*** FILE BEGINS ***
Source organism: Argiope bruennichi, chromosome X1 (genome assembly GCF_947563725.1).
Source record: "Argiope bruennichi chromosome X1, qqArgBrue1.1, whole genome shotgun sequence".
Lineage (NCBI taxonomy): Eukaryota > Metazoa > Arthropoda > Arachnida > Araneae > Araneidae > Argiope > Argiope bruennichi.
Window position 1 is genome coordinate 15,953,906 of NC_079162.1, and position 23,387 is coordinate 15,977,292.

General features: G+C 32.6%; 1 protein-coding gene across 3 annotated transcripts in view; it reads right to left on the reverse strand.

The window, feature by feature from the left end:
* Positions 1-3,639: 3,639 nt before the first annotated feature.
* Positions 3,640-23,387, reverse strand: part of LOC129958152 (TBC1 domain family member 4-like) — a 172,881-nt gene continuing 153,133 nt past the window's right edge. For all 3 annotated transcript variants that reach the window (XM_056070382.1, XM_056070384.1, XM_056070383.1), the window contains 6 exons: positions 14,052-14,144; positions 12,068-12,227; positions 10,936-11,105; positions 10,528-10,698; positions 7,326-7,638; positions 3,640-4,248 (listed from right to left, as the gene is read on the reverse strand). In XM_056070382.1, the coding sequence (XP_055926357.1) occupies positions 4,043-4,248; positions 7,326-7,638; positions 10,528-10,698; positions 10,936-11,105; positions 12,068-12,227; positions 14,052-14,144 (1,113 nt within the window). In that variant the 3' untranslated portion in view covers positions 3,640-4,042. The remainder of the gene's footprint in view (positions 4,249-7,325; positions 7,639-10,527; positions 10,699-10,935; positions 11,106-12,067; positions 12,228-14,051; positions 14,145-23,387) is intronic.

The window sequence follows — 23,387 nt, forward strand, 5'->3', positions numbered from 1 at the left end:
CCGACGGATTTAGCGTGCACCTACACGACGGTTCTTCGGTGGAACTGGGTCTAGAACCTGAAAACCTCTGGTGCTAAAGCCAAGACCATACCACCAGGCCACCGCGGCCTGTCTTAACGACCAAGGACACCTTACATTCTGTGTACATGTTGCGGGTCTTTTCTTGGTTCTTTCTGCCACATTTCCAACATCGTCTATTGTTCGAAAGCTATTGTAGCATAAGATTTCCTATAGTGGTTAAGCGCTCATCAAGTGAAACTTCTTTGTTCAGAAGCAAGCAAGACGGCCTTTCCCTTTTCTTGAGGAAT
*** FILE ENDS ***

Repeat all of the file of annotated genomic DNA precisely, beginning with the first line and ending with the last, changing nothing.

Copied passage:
Source organism: Argiope bruennichi, chromosome X1 (genome assembly GCF_947563725.1).
Source record: "Argiope bruennichi chromosome X1, qqArgBrue1.1, whole genome shotgun sequence".
Lineage (NCBI taxonomy): Eukaryota > Metazoa > Arthropoda > Arachnida > Araneae > Araneidae > Argiope > Argiope bruennichi.
Window position 1 is genome coordinate 15,953,906 of NC_079162.1, and position 23,387 is coordinate 15,977,292.

General features: G+C 32.6%; 1 protein-coding gene across 3 annotated transcripts in view; it reads right to left on the reverse strand.

The window, feature by feature from the left end:
* Positions 1-3,639: 3,639 nt before the first annotated feature.
* Positions 3,640-23,387, reverse strand: part of LOC129958152 (TBC1 domain family member 4-like) — a 172,881-nt gene continuing 153,133 nt past the window's right edge. For all 3 annotated transcript variants that reach the window (XM_056070382.1, XM_056070384.1, XM_056070383.1), the window contains 6 exons: positions 14,052-14,144; positions 12,068-12,227; positions 10,936-11,105; positions 10,528-10,698; positions 7,326-7,638; positions 3,640-4,248 (listed from right to left, as the gene is read on the reverse strand). In XM_056070382.1, the coding sequence (XP_055926357.1) occupies positions 4,043-4,248; positions 7,326-7,638; positions 10,528-10,698; positions 10,936-11,105; positions 12,068-12,227; positions 14,052-14,144 (1,113 nt within the window). In that variant the 3' untranslated portion in view covers positions 3,640-4,042. The remainder of the gene's footprint in view (positions 4,249-7,325; positions 7,639-10,527; positions 10,699-10,935; positions 11,106-12,067; positions 12,228-14,051; positions 14,145-23,387) is intronic.

The window sequence follows — 23,387 nt, forward strand, 5'->3', positions numbered from 1 at the left end:
CCGACGGATTTAGCGTGCACCTACACGACGGTTCTTCGGTGGAACTGGGTCTAGAACCTGAAAACCTCTGGTGCTAAAGCCAAGACCATACCACCAGGCCACCGCGGCCTGTCTTAACGACCAAGGACACCTTACATTCTGTGTACATGTTGCGGGTCTTTTCTTGGTTCTTTCTGCCACATTTCCAACATCGTCTATTGTTCGAAAGCTATTGTAGCATAAGATTTCCTATAGTGGTTAAGCGCTCATCAAGTGAAACTTCTTTGTTCAGAAGCAAGCAAGACGGCCTTTCCCTTTTCTTGAGGAAT